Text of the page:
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Canadian telecom stocks poised for bounceback as price battle abates

Aravinda Galappatthige, managing director and institutional equity researcher at Canaccord Genuity, joins BNN Bloomberg to discuss the outlook of Canadian telcos.

(Bloomberg) -- Canada’s biggest telecommunication stocks have fallen to multi-year lows as competitive wireless strategies failed to impress investors. A number of analysts say the rout is presenting a good buying opportunity.

The S&P/TSX Composite’s communications index has been the worst group performer in the broader index so far this year, posting a loss of nearly 16 per cent since early January. The index is made up of heavyweight telco names like Rogers Communications Inc. and Telus Corp., whose stocks trade near their 2016 levels, as well as BCE Inc., whose shares hover around their lowest point since 2013.

One reason for the slump: The companies’ wireless strategies “aren’t doing right by investors” as they try to beat on price after Rogers closed its deal with Shaw Communications Inc. and Quebecor Inc. acquired Freedom Mobile Inc., said Adam Shine, financial markets analyst at National Bank of Canada, in a recent note to investors.

This “promotional intensity” is weighing on growth and share prices, Shine said. Shares of BCE have slipped over 30 per cent, Telus’ stock is down 23 per cent and Rogers shares have declined 20 per cent since the latter closed its Shaw deal in April 2023.

The slump however presents an investment opportunity, said Drew McReynolds, an analyst at RBC Capital Markets. “Given the recent heavy underperformance of the sector, we believe the stocks are poised for a bounce,” McReynolds said.

The companies start reporting second-quarter results in late July, and investors will be looking for a clearer picture on sustained revenue growth of around three per cent, which can only come from more stable pricing, McReynolds said. Rogers will be the first one to report on July 24, before the market opens.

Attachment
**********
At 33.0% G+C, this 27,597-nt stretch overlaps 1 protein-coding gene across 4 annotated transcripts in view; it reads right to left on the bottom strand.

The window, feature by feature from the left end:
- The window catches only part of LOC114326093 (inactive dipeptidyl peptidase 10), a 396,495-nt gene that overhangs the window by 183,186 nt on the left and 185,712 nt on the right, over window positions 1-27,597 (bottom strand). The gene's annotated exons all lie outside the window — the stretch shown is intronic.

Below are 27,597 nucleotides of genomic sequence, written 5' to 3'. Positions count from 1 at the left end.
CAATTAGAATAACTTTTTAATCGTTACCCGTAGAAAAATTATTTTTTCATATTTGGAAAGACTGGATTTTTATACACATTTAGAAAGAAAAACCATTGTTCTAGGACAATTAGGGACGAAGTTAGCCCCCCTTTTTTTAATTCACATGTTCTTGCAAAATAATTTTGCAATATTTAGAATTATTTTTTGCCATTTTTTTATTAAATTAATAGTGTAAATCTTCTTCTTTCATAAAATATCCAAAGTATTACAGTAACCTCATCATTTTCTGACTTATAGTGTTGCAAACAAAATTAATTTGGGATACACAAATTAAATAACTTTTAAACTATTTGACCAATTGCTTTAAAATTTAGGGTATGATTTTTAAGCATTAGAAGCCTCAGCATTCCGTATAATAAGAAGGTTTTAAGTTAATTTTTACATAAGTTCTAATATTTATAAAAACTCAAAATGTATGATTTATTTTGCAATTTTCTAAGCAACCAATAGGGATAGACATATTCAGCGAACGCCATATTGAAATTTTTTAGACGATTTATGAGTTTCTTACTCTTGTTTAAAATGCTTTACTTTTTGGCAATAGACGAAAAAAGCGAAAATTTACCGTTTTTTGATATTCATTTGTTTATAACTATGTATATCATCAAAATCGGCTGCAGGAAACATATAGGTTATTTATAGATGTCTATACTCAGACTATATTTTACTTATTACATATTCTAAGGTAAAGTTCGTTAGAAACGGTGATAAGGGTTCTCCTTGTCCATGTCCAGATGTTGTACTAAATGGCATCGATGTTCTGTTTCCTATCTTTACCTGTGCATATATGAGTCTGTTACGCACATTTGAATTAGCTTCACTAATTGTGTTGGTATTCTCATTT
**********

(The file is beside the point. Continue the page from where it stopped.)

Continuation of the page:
Analysts at Canaccord Genuity are also betting on a recovery. Aravinda Galappatthige in a recent note said his team is “constructive” if the companies manage costs and pursue a broad-based digital transformation. Canaccord holds buy ratings for BCE, Rogers, Telus and Quebecor. Galappatthige still flagged similar concerns around promotional activity as his peers and cut his price targets for BCE, Rogers and Telus on Tuesday.

These concerns arose after the Canadian telecoms space became a market with four national wireless companies when Quebecor went from being a small regional player to a more prominent contender. This happened through the forced sale of Freedom Mobile to the Montreal-based wireless carrier’s business unit Videotron. Rogers and Shaw came to an agreement to sell the Freedom asset to meet regulatory approval for their own deal. The ensuing competitive landscape shuffle triggered a price war among the carriers that dug into margins.

Still, there are some “green shoots” in wireless pricing trends in July that provide an encouraging sign, said Toronto-Dominion Bank analyst Vince Valentini, pointing to recent price increases at Bell and Telus. Both providers raised their offer for their cheapest main brand to $65 a month, from $60.

BNN Bloomberg is owned by Bell Media, which is a division of BCE.

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